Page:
Hi Cree, thank you for agreeing to this interview. Tell us a little about yourself and your background? I’m a mother of two amazing sons and a grandmother of six great kids. I started writing when I was about eight or nine. I’ve always loved the written word – and have been a voracious reader since I was fourteen.
I’m an only child that was brought up by both parents – who by the way picked out my name when they were only twelve years old. Yep – sitting in church watching my Mom sing in the youth choir – my Dad fell in love. The third night of the revival they said they’d grow up and get married and have a little girl. They were married when they were 20 and I was born when they were 21. They’re both gone now – but left with me memories of an amazing childhood and the knowledge I was loved. I’m sorry for your loss. That is a sweet story though.
Discuss your newest book.
My debut book came out in March – Texas Heat a Stone Brothers Series (Malakai).
Malakai was forced to leave town when he was seventeen for a crime he didn’t do, given the choice of prison or the military he chose the military. Leaving his home and his girl he was gone for five years. He came home – claimed his girl – and brought down the man responsible for all the wrongs done against him and many others. Sounds action-packed!
Do you recall how your interest in writing originated? As I said, I’ve always loved the written word and wanted to be the one writing. In my tenth grade year I wrote a thesis on The Ancient History of Rome – my history teacher loved it and continued to use it for many years with her students. I wrote my first full length story with the working title of Big Girls Don’t Cry – and it’s packed away in a box somewhere. Last year with the encouragement (and some hard pushing) by a good friend Author Liberty Parker I wrote Malakai’s story.
What are your current projects? I am currently working on the second book in the series “Tucker”. I’m also working on getting an Anthology of my Poetry out.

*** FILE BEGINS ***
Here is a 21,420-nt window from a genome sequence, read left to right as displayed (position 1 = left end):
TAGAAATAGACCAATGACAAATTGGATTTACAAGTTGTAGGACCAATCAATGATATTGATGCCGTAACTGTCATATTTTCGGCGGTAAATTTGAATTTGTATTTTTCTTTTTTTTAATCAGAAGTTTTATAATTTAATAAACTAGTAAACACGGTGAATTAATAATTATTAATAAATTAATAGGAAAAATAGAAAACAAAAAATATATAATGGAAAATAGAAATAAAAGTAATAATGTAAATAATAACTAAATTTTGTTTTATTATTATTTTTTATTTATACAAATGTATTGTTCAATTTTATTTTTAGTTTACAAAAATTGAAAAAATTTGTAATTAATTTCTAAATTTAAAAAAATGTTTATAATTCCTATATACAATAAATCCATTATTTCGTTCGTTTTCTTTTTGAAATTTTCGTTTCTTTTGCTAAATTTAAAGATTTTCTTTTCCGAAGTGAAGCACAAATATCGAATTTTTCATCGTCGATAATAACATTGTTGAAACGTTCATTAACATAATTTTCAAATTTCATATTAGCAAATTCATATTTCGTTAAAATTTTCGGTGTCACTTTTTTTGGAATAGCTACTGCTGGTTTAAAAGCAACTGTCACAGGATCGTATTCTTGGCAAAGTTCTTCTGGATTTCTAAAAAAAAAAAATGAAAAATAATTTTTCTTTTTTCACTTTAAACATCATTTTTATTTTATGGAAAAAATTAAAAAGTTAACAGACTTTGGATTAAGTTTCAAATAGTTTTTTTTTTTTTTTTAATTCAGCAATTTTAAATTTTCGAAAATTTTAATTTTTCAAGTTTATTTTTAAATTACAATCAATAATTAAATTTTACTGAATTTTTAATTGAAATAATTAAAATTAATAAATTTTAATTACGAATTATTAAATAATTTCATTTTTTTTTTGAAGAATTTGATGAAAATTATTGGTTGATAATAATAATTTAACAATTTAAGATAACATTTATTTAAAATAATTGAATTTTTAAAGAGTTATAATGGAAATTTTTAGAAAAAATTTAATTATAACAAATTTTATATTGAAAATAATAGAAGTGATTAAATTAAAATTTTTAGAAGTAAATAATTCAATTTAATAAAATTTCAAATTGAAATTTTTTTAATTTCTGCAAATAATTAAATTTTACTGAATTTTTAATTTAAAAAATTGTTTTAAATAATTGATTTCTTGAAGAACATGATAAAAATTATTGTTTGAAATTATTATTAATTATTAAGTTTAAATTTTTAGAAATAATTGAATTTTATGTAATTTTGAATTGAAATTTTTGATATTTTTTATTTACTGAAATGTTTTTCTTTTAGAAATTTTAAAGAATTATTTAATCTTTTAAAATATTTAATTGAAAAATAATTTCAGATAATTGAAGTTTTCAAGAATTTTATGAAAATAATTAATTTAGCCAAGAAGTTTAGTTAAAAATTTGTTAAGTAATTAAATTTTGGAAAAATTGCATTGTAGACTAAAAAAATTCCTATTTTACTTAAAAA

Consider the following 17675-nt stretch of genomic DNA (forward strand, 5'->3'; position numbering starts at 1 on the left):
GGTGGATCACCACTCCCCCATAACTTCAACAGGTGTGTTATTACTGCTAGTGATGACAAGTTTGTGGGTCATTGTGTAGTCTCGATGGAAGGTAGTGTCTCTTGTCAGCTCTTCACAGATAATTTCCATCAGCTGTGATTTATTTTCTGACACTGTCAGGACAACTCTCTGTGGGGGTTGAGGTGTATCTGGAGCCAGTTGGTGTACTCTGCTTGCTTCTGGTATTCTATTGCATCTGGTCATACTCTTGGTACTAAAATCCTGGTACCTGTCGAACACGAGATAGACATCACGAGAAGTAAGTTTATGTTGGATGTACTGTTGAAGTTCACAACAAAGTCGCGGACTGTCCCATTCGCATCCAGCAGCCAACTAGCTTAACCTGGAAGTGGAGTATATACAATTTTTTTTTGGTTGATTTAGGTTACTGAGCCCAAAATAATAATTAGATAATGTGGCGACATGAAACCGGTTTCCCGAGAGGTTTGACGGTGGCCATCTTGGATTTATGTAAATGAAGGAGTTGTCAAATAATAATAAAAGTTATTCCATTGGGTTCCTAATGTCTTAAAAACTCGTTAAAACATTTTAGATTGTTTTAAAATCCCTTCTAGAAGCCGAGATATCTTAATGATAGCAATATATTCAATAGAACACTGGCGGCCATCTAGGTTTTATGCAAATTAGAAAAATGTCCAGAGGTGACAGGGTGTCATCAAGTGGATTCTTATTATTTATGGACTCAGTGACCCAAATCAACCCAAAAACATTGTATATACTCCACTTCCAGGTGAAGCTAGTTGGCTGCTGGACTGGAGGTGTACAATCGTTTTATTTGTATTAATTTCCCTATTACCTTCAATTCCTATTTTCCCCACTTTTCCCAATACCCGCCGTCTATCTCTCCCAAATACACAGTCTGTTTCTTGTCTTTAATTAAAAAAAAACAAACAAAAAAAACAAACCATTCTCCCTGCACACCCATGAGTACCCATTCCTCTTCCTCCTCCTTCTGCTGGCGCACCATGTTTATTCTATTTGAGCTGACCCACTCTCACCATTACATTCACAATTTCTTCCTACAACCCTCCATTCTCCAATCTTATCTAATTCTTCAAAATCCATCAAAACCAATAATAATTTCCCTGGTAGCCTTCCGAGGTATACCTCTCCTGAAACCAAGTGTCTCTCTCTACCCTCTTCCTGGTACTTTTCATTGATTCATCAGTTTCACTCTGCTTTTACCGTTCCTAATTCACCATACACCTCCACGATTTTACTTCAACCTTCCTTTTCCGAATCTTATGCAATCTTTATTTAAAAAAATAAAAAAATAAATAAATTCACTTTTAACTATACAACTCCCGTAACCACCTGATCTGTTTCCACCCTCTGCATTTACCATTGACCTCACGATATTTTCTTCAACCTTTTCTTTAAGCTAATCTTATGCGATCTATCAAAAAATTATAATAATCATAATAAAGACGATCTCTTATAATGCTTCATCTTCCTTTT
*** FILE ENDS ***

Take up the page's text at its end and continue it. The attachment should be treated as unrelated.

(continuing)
What books have most influenced your life most? Gone with the Wind by Margaret Mitchell; The Last of the Mohicans by James Fennimore Cooper.
What inspired you to write your first book? I wanted to tell a story, a fiction, that brought in the element of Human Trafficking which is the second highest money making industry in the world today.
Give us an insight into your main character. What does he/she do that is so special? Malakai is the youngest of seven brothers, with a passionate heart and unconditional love for his family and his love – Liberty Rawlins. He will stop at nothing to claim her, and take down the man responsible for hurting her.
Is there a message in your novel that you want readers to grasp? Yes there is – never give up and be true to yourself.
Which actor/actress would you like to see playing the lead character from your most recent book? Malakai should be played by Channing Tatum and Liberty Rawlins by Jennifer Lawrence
When did you decide to become a writer? When I was sixteen.
Why do you write? To breathe.
What made you decide to sit down and actually start something? My sons are grown, I’m a retired Domestic Violence and Sexual Assault Counselor.
Do you write full-time or part-time? I am now writing full time.
What is the hardest thing about writing? Telling the voices of the characters to wait their turn.
What was the hardest thing about writing your latest book? Writing a story is like being a parent – you carry the baby then give birth and nurture the child and watch it grow – and then all of a sudden you’re forced to let it go.
What is the easiest thing about writing? Knowing that I’m claiming my dream and allowing these stories that are within me to come out.
What book are you reading now? Royal Savage by Victoria Ashley
What is one random thing about you? I like to eat spicy pickles and popcorn and drink Dr Pepper
What is your preferred medium of writing? Pen and paper or strictly tablet and computer? That’s a difficult answer to give. I write scenes out long hand – then on the computer. I keep a notebook and pencil beside me at all times, even in the car – I often have to pull over and write a thought down when it comes to me.
What does your writing process look like? Oh my gosh – I’d never have to worry about anyone stealing my story – because they’d have to have a code. There are post it notes everywhere, notes on my phone, and on index cards.